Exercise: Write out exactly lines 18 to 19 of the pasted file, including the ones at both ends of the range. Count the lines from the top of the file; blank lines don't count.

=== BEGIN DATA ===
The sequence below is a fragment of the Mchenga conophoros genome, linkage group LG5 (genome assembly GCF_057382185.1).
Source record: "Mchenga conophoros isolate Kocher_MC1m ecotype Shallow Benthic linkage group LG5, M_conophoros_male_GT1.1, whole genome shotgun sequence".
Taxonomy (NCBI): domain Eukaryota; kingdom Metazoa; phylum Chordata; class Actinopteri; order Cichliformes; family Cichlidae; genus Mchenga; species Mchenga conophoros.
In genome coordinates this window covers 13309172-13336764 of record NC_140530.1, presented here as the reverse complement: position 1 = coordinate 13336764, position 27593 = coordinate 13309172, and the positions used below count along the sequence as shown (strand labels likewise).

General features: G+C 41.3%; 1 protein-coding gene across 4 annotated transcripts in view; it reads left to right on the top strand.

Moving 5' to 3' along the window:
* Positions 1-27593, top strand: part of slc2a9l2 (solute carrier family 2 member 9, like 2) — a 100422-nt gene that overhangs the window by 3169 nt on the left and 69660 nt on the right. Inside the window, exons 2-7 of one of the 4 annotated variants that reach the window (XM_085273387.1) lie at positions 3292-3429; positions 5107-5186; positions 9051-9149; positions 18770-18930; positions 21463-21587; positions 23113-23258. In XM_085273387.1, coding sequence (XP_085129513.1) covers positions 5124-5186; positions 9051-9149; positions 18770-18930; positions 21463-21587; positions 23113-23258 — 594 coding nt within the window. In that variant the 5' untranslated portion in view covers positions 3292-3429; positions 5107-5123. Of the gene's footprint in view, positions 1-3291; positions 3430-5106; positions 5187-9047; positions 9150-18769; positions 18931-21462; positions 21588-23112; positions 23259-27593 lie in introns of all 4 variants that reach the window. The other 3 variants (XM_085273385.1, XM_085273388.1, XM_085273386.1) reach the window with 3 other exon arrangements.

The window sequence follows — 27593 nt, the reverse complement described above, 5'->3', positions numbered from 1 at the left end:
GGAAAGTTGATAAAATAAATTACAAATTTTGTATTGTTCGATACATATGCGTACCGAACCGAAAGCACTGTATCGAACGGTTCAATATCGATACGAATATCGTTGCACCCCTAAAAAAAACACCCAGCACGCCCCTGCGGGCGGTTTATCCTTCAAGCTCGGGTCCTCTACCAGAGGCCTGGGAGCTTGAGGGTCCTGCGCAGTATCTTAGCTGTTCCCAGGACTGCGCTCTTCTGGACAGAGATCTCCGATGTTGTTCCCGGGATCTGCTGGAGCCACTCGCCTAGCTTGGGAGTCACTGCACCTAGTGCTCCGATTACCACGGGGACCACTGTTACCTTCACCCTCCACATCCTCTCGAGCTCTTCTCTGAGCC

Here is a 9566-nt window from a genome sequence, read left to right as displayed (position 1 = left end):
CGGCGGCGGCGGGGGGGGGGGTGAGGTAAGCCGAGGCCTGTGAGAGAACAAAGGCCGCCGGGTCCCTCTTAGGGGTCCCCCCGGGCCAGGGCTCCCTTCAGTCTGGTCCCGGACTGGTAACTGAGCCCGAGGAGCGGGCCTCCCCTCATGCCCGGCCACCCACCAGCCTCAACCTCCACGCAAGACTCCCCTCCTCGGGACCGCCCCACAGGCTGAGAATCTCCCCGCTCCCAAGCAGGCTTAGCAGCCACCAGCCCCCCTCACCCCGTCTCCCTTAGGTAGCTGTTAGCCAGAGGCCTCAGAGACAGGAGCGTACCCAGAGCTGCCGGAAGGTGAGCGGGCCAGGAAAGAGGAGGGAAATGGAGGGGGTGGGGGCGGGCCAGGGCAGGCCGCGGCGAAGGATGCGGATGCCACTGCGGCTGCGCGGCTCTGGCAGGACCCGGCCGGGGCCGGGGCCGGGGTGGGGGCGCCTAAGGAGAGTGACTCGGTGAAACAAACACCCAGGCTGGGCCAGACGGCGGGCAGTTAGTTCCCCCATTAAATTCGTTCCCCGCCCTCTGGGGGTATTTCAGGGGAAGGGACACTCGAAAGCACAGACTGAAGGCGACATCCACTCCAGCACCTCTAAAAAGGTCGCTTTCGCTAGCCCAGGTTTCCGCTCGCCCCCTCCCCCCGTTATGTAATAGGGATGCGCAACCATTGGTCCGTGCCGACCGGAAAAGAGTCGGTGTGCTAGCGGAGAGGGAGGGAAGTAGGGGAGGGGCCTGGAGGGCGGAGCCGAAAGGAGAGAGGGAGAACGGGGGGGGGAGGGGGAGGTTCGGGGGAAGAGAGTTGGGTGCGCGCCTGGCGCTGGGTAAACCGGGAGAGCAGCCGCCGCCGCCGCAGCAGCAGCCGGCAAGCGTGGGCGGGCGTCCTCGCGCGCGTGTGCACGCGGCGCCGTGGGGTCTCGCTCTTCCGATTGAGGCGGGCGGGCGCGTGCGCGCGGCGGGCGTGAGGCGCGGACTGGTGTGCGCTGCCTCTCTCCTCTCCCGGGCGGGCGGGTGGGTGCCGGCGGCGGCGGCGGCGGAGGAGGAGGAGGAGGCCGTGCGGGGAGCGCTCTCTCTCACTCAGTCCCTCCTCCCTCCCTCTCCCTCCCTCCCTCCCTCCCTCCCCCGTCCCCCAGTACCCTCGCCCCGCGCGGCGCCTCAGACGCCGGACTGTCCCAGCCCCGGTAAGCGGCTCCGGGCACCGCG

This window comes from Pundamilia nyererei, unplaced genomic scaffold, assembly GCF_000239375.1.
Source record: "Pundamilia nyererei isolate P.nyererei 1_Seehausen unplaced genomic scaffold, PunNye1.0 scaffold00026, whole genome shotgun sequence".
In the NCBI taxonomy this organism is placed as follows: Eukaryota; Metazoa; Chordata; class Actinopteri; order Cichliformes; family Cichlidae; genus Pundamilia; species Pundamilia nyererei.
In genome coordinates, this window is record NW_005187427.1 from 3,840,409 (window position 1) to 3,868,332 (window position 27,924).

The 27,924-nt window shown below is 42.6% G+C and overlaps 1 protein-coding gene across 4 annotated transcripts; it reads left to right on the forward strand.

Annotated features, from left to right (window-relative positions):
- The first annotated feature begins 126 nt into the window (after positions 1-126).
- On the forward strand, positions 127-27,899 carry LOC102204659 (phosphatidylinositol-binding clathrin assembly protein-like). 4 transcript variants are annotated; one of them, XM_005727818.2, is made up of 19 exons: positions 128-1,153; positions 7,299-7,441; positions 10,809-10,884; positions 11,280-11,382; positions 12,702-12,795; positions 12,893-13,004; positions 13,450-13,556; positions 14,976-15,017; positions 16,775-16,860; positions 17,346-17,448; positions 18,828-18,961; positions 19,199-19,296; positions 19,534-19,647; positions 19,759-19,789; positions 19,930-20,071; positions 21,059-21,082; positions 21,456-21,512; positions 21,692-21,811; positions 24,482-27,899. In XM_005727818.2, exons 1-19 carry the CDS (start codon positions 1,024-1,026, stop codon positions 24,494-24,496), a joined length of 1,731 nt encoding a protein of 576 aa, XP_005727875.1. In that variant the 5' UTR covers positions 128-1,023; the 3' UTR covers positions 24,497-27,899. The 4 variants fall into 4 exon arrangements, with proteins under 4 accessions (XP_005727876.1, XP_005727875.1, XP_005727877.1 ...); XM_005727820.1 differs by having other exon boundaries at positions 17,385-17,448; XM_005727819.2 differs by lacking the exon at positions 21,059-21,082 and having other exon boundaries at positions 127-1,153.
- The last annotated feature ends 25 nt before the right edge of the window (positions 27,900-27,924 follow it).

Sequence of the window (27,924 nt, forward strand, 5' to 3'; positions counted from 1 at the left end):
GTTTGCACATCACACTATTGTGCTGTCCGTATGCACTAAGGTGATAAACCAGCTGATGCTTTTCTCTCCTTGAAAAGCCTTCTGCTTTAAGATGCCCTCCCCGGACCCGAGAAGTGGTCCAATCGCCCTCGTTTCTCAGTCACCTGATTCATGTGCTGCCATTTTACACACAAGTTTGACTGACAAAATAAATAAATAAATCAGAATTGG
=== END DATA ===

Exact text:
- The first annotated feature begins 126 nt into the window (after positions 1-126).
- On the forward strand, positions 127-27,899 carry LOC102204659 (phosphatidylinositol-binding clathrin assembly protein-like). 4 transcript variants are annotated; one of them, XM_005727818.2, is made up of 19 exons: positions 128-1,153; positions 7,299-7,441; positions 10,809-10,884; positions 11,280-11,382; positions 12,702-12,795; positions 12,893-13,004; positions 13,450-13,556; positions 14,976-15,017; positions 16,775-16,860; positions 17,346-17,448; positions 18,828-18,961; positions 19,199-19,296; positions 19,534-19,647; positions 19,759-19,789; positions 19,930-20,071; positions 21,059-21,082; positions 21,456-21,512; positions 21,692-21,811; positions 24,482-27,899. In XM_005727818.2, exons 1-19 carry the CDS (start codon positions 1,024-1,026, stop codon positions 24,494-24,496), a joined length of 1,731 nt encoding a protein of 576 aa, XP_005727875.1. In that variant the 5' UTR covers positions 128-1,023; the 3' UTR covers positions 24,497-27,899. The 4 variants fall into 4 exon arrangements, with proteins under 4 accessions (XP_005727876.1, XP_005727875.1, XP_005727877.1 ...); XM_005727820.1 differs by having other exon boundaries at positions 17,385-17,448; XM_005727819.2 differs by lacking the exon at positions 21,059-21,082 and having other exon boundaries at positions 127-1,153.